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IdentifierCreatedClassificationOrigin
05DAMASCUS5790 2005-11-02 15:03:00 CONFIDENTIAL Embassy Damascus
Cable title:  

DISMISSAL OF SYRIAN JUDGES POORLY PLANNED, BADLY

Tags:   PGOV KJUS SY 
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					  C O N F I D E N T I A L DAMASCUS 005790 

SIPDIS

PARIS FOR ZEYA, LONDON FOR TSOU

E.O. 12958: DECL: 11/02/2015
TAGS: PGOV KJUS SY
SUBJECT: DISMISSAL OF SYRIAN JUDGES POORLY PLANNED, BADLY
EXECUTED

REF: DAM 5433

Classified By: CDA Stephen A. Seche for reasons 1.4 b/d



1. (C) In the wake of the October dismissal of 81 judges on
corruption charges (reftel), Poloff spoke to Ghimar Deeb, a
Syrian lawyer who works as a legal consultant for UNDP in
Damascus. Deeb said there were two ways to view the
dismissals. From the average Syrian's perspective, the
dismissal of four percent of Syria's 2,125 judges was
long-needed and welcome, given the rampant corruption that
affects most people's daily life.



2. (C) From a legal perspective, however, the process used
to identify and dismiss the judges violated constitutional
norms, Deeb said. The Minister of Justice selected the
judges after visiting courts throughout Syria and listened to
word-of-mouth reports, Deeb said. (Note: We have heard from
other contacts that the SARG security services were also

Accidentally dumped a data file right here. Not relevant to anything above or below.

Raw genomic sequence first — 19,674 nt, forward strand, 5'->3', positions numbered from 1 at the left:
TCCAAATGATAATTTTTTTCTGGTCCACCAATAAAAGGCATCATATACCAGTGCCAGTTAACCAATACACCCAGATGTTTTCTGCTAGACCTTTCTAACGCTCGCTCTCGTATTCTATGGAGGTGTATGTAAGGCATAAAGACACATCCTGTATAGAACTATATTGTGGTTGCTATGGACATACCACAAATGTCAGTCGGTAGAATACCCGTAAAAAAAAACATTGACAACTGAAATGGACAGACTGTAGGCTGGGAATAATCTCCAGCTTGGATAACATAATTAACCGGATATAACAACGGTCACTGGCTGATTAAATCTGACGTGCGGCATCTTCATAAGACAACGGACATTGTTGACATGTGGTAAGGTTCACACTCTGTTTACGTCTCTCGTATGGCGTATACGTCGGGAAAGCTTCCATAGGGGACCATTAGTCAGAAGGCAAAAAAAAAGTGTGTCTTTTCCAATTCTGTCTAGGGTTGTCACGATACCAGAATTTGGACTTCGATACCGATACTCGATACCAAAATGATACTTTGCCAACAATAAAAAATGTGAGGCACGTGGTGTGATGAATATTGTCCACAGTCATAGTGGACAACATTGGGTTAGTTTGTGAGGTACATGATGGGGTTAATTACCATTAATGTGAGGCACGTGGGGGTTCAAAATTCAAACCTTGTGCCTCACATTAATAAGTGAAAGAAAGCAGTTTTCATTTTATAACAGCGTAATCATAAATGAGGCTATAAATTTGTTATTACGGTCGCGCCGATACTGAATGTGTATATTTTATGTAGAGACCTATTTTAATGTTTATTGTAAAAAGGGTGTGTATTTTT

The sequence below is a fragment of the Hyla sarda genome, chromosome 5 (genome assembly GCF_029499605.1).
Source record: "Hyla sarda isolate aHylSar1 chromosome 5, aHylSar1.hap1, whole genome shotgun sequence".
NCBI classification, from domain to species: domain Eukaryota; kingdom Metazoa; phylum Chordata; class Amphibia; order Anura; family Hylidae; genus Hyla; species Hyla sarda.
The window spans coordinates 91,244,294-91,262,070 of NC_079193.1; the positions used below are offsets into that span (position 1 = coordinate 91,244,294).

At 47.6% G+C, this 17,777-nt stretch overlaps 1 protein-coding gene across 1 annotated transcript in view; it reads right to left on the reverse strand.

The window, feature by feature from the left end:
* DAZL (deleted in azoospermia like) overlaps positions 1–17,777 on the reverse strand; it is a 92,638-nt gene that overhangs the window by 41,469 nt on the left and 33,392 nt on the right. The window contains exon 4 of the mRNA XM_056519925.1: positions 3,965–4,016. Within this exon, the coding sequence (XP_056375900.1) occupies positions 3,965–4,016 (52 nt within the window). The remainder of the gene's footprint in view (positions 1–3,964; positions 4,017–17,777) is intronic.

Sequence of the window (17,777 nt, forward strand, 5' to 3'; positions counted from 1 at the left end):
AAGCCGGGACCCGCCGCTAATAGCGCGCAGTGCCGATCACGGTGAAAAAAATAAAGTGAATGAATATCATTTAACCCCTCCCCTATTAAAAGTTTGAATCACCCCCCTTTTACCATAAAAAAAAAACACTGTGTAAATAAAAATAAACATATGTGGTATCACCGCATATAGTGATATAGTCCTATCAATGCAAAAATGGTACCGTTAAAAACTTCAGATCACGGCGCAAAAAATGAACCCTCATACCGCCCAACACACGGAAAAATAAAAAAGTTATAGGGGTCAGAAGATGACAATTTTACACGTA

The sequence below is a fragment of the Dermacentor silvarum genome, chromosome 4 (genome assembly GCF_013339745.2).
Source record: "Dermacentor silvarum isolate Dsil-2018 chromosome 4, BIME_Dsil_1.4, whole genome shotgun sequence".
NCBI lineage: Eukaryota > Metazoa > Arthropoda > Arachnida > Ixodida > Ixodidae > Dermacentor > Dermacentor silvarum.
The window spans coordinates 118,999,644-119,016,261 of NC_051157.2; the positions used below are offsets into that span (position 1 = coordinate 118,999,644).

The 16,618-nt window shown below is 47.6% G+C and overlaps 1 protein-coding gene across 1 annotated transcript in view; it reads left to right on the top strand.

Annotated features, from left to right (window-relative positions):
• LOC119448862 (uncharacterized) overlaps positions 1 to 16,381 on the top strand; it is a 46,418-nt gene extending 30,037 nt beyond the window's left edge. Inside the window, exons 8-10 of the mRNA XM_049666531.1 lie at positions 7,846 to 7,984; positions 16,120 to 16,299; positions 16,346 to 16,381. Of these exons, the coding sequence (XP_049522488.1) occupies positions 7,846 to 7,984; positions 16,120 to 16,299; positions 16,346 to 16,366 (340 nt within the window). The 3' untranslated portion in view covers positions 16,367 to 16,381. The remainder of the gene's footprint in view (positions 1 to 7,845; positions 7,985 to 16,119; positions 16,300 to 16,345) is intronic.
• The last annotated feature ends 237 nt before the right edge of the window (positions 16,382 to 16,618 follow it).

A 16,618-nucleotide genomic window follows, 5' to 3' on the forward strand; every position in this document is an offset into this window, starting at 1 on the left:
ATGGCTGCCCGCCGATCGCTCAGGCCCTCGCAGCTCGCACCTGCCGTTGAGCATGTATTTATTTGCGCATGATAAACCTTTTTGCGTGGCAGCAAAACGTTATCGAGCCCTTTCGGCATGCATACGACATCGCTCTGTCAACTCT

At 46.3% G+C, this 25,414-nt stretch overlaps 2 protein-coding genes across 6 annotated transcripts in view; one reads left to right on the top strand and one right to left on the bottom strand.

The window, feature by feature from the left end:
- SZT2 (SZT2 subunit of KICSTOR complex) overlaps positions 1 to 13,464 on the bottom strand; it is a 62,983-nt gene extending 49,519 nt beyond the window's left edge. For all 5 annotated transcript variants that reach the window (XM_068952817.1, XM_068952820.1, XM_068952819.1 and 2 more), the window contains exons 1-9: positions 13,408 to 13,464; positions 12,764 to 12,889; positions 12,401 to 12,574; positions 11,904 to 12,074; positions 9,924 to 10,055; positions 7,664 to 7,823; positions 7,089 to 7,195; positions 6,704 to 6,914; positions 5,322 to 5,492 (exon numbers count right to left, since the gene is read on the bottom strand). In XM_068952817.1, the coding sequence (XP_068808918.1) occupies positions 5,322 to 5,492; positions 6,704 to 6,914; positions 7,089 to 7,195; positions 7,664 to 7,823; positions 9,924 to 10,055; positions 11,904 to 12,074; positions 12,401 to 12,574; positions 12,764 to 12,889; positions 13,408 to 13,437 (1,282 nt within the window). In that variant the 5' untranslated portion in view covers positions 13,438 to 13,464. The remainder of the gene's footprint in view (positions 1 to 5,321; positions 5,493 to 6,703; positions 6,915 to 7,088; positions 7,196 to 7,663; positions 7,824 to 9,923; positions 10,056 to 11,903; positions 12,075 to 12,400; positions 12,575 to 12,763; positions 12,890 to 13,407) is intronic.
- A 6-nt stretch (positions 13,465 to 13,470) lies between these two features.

involved in investigating judges and contributing names to
the list.) At a separate meeting with Charge and PolChief,
Deeb also noted that the subsequent decree dismissing the
judges, which was signed by President Bashar al-Asad,
violated the process for such dismissals contained in the
Syrian Constitution, and left judges without a way to appeal
their cases or plead that errors had been made. Deeb
highlighted the case of one dismissed judge, whom he knew
well, who was an elderly man from Latakkia, until recently
serving as a lower court judge in Damascus. Deeb said the
man was honest and of very modest means, taking the bus to
work every day.



3. (C) Despite questions about the process, the public was
so fed up with corruption that it that it would probably
welcome further dismissals, said Deeb, noting that the
government could also justly disbar "hundreds" of lawyers on
grounds of corruption. It is difficult to predict when
further dismissals might occur or which Syrian authority
would initiate such a move, Deeb said.



4. (C) Comment: We have heard other limited anecdotal
evidence that some of the 81 dismissed judges were not
corrupt and that the manner in which the dismissals took
place lacked transparency and due process. Like many
political and economic reform efforts undertaken during
Bashar al-Asad's term of office, this one bears the hallmark
of poor planning and execution, and has invited criticism --
often by the very reformers who had called for action -- that
the specific steps taken included ill-advised aspects and
uncertain prospects for enhancing real reform. (Note: Deeb
graduated in 1995 with a law degree from the University of
Damascus and worked as an assistant public prosecutor from
1996 to 1997.)
SECHE